Review: The Lady Brewer of London by Karen Brooks

Title: The Lady Brewer of London

Author: Karen Brooks

Published: 10th November 2020, William Morrow

Status: Read November 2020 courtesy William Morrow/Edelweiss


My Thoughts:

When Anneke Sheldrake’s father is lost at sea she is horrified to learn that she and her younger siblings have been left with nothing. Desperate to keep what remains of her family together, she strikes a bold bargain with her father’s employer and, armed with her late mother’s family recipes, daringly chooses to go into business as a brewer of ale. Despite being ostracised by most of her family and friends, and repeatedly harassed and intimidated by the local Abbot and his cronies whose monopoly of the ale trade is threatened, Anneke’s brew steadily wins favour amongst the community. Just as success seems within her reach, Anneke is targeted in a malicious attack that razes nearly everything she holds dear. Forced to flee for her life, Anneke is nevertheless determined to begin again and finds an unlikely ally in a London brothel owner. With courage and hard work, Anneke, taking the name Anna de Winter, slowly rebuilds her life and business, until the horrors of her past once again threaten to destroy her.

A saga of betrayal, love, tragedy, courage and triumph, The Lady Brewer Of London is an ambitious historical drama by author, Karen Brooks.

Anneke is strong protagonist, with spirit and convictions uncommon for her time. Despite harrowing personal tragedy she finds the strength to rise above it and carry on, refusing to be cowed by her persecutors. Her courage, loyalty and determination are admirable qualities and ensure the reader is firmly on her side, willing her to triumph.

Anneke’s loyal cast including her sweet sister, Betje, the brash Alyson, and the dashing hero, Lord Leander Rainford, are eminently appealing. The villains, including Anneke’s spiteful cousin, a raft of spiritually corrupt monks, and her inescapable enemy are infuriating and often terrifying.

Though set in medieval England, the story begins in ‘The year of Our Lord 1405 in the sixth year of the reign of Henry IV’, I didn’t get a true sense of the period. It seemed not that much different from Georgian or Victorian times, though to be fair it mattered little as the details were consistent and the setting well grounded. I was surprised at how interested I was in the history of the brewery industry, and I finally discovered the difference between beer and ale. (I don’t drink either so had never thought about it before)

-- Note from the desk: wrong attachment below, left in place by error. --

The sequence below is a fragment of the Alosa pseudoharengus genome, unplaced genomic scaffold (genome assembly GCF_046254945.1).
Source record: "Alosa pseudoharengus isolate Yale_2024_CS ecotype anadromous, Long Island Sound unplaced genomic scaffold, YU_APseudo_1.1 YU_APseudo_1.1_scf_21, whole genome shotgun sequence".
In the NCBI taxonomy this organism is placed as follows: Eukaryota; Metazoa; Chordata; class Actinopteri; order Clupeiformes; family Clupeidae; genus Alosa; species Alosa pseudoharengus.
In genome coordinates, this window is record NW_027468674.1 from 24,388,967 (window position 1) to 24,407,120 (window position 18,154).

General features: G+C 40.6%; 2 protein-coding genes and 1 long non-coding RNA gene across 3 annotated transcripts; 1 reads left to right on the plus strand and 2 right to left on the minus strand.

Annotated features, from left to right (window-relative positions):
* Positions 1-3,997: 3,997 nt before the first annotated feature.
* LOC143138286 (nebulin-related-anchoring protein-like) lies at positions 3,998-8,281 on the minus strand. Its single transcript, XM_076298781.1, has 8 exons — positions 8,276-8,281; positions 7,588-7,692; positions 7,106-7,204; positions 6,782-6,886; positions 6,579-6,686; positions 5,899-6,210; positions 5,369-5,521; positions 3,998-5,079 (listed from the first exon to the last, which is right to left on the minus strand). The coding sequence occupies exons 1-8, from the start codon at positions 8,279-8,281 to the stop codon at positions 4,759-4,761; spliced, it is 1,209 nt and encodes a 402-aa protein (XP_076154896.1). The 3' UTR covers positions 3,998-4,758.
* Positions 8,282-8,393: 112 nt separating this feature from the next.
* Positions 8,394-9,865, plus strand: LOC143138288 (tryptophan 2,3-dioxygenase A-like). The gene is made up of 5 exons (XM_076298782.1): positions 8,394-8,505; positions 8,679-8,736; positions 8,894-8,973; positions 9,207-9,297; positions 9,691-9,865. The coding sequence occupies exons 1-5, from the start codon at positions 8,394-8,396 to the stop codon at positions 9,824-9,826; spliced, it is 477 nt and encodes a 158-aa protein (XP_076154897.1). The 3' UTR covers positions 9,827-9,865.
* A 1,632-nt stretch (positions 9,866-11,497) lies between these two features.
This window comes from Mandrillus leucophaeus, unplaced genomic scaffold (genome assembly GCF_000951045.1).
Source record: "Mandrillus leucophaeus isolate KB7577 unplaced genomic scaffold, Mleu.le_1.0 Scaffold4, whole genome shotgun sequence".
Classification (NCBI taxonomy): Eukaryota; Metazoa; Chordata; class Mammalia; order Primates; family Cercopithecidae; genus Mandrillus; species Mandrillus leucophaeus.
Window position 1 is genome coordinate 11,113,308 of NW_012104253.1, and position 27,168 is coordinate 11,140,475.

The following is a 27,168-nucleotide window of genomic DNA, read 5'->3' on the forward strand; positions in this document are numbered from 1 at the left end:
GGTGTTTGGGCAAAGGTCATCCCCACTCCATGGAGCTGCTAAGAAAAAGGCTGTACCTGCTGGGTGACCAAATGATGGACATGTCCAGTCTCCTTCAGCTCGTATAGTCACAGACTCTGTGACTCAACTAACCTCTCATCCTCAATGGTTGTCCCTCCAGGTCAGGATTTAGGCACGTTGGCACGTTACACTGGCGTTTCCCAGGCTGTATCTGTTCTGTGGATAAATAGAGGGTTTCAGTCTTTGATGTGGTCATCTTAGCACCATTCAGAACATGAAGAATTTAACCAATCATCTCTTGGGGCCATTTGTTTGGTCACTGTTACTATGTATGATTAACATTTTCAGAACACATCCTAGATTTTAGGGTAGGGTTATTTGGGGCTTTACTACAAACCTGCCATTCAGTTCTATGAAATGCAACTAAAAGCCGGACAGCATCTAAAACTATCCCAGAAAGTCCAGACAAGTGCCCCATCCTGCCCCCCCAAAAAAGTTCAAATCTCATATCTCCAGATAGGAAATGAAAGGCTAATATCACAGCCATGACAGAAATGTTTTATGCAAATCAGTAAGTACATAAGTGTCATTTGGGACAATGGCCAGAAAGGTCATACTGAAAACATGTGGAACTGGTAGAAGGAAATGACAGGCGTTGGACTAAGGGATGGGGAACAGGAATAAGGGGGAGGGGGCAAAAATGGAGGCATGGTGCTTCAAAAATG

The writing is articulate and the first person perspective works well. The pacing was reasonable but I did feel the story, at well over 500 pages, was too long overall. I was tempted to skim at times, particularly as the plot was, though well thought out, generally predictable, with the second half of the story essentially mirroring the events of the first.

Nevertheless, The Lady Brewer of London was a satisfying read and I’d recommend it to readers who enjoy the drama and romance of sweeping historical fiction driven by a strong heroine.


Available from HarperCollins US

Or your preferred retailer via Indiebound I Book Depository I Booko

* Published in Australia as The Brewer’s Tale *

Also by Karen Brooks reviewed at Book’d Out

11 Comments (+add yours?)

  1. Claire Louisa
    Nov 20, 2020 @ 23:22:59

    It looks like you read it first back in 2014 and the second time was better. I wonder why they changed the name?



    • shelleyrae @ Book'd Out
      Nov 21, 2020 @ 00:45:44

      I know, I got a few pages in and thought, ‘I’ve read this before’, kept reading for a bit longer and was certain I had, This is the US version which is a new release (via edelweiss) and a new title, the original Australian release was in 2014. Since it was an ARC, and it’s been 6 years, I skimmed it. I didn’t feel the need to add anything to my review as such, so just republished it 🙂

      Liked by 1 person


  2. Carol
    Nov 21, 2020 @ 04:41:14

    Ugh! Too long! It better be really good if it’s that long!



  3. Verushka, an editor (@SydneyEditor1)
    Nov 21, 2020 @ 21:52:58

    From your review, I think I would like Anneke, but gosh, I would need the pacing to be spot on at this length. Still though Anneke, and the premise would deifnitely grab my attention.

    Liked by 1 person


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  5. Grab the Lapels
    Nov 25, 2020 @ 04:18:22

    Oh, no! I had thought about reading this one based on the brewery angle, though I must confess I didn’t realize it was an Australian book.

    Liked by 1 person


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